Initially, people used Anom as a secondary phone along Ciphr, another encrypted phone firm popular with criminals in Australia, the distributor explained. As one Anom court record said, during the operation law enforcement found that some criminals used one series of phones for discussing the logistical part of a drug shipment, and used another network such as Ciphr or Sky for talking about the concealment of illicit proceeds. Often, encrypted phone companies only let users speak to one another solely on their network, meaning users may need to have two different phones on different networks to speak to specific people.

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"However within the last three months I have heard people talk about them [Anom phones] regularly, and the people I asked about them all knew what I was talking about," the former Phantom distributor told Motherboard.

Besides announcing the undercover operation this week, the Department of Justice also unsealed an indictment against 17 people for allegedly working for Anom.

Domenico Catanzariti, an Australian national, was allegedly an administrator for Anom and is charged in the indictment under the Racketeer Influenced and Corrupt Organizations Act. Administrators were tasked with setting up new subscriptions for customers, removing accounts, and remotely wiping devices that had been seized by law enforcement. Motherboard confirmed Catanzariti was a former notable distributor of Phantom devices in the country before joining Anom. As part of a multi-year investigation into Phantom, Motherboard obtained an FBI-authored document laying out the investigation concerning the company. One page of that 30 slide presentation names a range of Phantom distributors in Australia and what part of the country they operated in. Catanzariti is listed as a distributor for South Australia in the document.

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In one of the Anom court records, the FBI writes that Anom started by employing three unwitting former Phantom distributors to start selling Anom devices. These people, "seeing a huge payday," agreed to work for the company, the record says.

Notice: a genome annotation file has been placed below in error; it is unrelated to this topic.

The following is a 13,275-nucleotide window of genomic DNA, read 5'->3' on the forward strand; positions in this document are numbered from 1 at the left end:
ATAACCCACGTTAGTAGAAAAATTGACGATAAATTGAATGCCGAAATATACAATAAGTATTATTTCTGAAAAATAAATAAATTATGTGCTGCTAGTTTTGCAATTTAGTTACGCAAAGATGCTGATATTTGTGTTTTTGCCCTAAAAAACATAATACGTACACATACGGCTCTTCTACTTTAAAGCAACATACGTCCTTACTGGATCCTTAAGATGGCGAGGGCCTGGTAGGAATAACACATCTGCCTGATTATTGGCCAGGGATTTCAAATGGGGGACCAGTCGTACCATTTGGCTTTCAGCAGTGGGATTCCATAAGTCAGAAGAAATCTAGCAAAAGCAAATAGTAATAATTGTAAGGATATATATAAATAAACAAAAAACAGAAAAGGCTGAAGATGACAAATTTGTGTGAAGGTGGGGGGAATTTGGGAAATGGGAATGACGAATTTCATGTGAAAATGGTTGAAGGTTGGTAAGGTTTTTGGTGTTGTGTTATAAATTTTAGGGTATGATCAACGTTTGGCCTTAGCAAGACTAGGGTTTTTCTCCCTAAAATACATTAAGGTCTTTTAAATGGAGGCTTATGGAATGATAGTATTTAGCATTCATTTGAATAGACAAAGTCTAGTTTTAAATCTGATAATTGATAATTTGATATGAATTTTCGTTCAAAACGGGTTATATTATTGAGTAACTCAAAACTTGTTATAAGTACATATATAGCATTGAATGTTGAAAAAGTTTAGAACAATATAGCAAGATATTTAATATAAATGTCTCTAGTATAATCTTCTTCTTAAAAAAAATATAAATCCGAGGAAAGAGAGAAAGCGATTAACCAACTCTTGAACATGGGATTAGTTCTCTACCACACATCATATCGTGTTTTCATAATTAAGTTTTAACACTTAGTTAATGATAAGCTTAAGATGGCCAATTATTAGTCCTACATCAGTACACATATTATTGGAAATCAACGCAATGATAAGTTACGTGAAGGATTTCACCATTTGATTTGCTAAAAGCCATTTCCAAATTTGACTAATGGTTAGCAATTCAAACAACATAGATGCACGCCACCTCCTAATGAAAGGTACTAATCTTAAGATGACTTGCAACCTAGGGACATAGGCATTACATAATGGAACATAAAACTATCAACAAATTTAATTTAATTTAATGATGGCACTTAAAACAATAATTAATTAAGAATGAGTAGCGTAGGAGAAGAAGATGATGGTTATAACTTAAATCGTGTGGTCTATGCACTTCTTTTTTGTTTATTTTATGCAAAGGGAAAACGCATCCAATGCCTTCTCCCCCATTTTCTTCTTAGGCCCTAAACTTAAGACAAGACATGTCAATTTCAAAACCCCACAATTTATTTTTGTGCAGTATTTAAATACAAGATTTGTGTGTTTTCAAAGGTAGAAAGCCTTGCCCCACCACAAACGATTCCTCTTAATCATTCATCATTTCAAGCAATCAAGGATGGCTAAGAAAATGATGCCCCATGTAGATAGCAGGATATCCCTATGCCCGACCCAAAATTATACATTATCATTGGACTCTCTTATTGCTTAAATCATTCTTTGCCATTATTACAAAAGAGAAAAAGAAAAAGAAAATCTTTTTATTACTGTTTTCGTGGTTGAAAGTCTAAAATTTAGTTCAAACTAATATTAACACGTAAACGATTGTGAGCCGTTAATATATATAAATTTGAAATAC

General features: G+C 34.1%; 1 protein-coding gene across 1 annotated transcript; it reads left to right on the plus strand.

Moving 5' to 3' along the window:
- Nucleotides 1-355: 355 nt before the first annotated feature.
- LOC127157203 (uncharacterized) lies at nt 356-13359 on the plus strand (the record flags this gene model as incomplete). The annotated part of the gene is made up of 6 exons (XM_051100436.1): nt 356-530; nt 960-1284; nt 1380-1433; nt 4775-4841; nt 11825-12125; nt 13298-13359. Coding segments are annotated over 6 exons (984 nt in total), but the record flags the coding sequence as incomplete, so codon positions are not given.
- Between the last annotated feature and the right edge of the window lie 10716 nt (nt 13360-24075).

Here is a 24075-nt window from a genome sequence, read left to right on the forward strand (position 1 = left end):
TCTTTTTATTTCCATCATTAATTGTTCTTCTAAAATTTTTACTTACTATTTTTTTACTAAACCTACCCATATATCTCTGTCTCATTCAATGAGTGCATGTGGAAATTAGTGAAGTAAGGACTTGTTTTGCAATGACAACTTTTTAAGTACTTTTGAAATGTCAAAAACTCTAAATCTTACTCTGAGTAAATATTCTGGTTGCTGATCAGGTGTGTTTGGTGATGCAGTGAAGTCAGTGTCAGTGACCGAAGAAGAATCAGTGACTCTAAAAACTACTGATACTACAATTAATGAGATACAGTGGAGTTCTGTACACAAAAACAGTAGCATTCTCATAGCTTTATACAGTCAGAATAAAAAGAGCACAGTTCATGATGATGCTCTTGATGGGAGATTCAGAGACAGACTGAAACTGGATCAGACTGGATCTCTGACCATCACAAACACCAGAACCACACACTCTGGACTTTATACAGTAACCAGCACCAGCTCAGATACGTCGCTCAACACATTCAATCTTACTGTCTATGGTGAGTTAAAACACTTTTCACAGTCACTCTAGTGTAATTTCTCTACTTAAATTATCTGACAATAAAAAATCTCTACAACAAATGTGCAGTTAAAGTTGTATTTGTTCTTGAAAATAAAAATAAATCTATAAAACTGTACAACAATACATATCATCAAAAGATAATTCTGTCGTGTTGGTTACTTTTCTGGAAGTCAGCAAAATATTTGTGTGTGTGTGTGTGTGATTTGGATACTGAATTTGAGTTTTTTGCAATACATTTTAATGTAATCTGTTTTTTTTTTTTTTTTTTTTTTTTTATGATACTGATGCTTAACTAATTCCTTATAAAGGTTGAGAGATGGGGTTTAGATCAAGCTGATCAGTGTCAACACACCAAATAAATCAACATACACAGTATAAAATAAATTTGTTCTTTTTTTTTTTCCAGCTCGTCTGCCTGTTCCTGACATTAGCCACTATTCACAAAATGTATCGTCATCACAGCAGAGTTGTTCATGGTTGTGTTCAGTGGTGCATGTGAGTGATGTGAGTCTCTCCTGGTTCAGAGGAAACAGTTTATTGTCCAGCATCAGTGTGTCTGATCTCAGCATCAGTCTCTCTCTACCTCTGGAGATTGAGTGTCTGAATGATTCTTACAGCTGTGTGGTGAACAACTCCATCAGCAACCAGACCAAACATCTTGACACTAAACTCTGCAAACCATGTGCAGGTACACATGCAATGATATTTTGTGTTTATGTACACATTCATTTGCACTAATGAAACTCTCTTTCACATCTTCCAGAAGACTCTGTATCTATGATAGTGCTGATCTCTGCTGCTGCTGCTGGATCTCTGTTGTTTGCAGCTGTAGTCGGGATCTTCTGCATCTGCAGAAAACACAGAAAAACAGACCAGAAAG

Other people who worked on Anom according to the indictment are spread across the world. Maximilian Rivkin, a Swedish national based in Turkey and who worked for Anom as an administrator and influencer, was expelled from Colombia in 2019 after what the government there said were a series of crimes at a hotel.

"We wanted to shatter the trust in the encrypted phone industry that catered to criminals."

Baris Tukel, an Australian now based in Turkey accused of being an Anom distributor, has long running connections with Australia's bike gangs, according to the Guardian. Tukel is currently an international fugitive.

Hakan Ayik, a drug trafficker that Australian media dubbed The Facebook Gangster for his prolific social media posting, is allegedly responsible for introducing Anom devices to some criminal Australian users in the first place. Due to the threat to safety he may now face for unknowingly helping the FBI, Australian authorities are encouraging Ayik to turn himself in.

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All of these people, although working for the same company, were anonymous even to each other, according to court records.

"Typically within this world, they try to stay as anonymous to each other as they can," Young said. "We had to recognize that from the outset; we can't ask people to essentially give us their identities, because that in and of itself would be strange and suspicious from their perspective."

So part of the task was not just uncovering crime and mitigating any serious threats to life that came up. The operation also involved identifying who was using these devices.

"That's true whether it's a wiretap of three people in Southeast Los Angeles, or 10,000 people throughout the world," Young said.

Typically when authorities shut down one encrypted phone company, its users flock to another firm, which may run special offers for new customers. At the moment, one of the more established remaining companies is Ciphr. It's unclear if Ciphr's user base has increased after the closure of Anom; Ciphr declined to comment on the Anom case in an email to Motherboard on Wednesday.

"We wanted to shatter the trust in the encrypted phone industry that catered to criminals," Young said.

"Whether that means they go back to hand-written notes and walking in the park, and covering their mouths so nobody can read their lips, or whether that means they go onto more legitimate mediums," he added. "What we try to do is at least take away this tool from them, because it was so clearly criminal."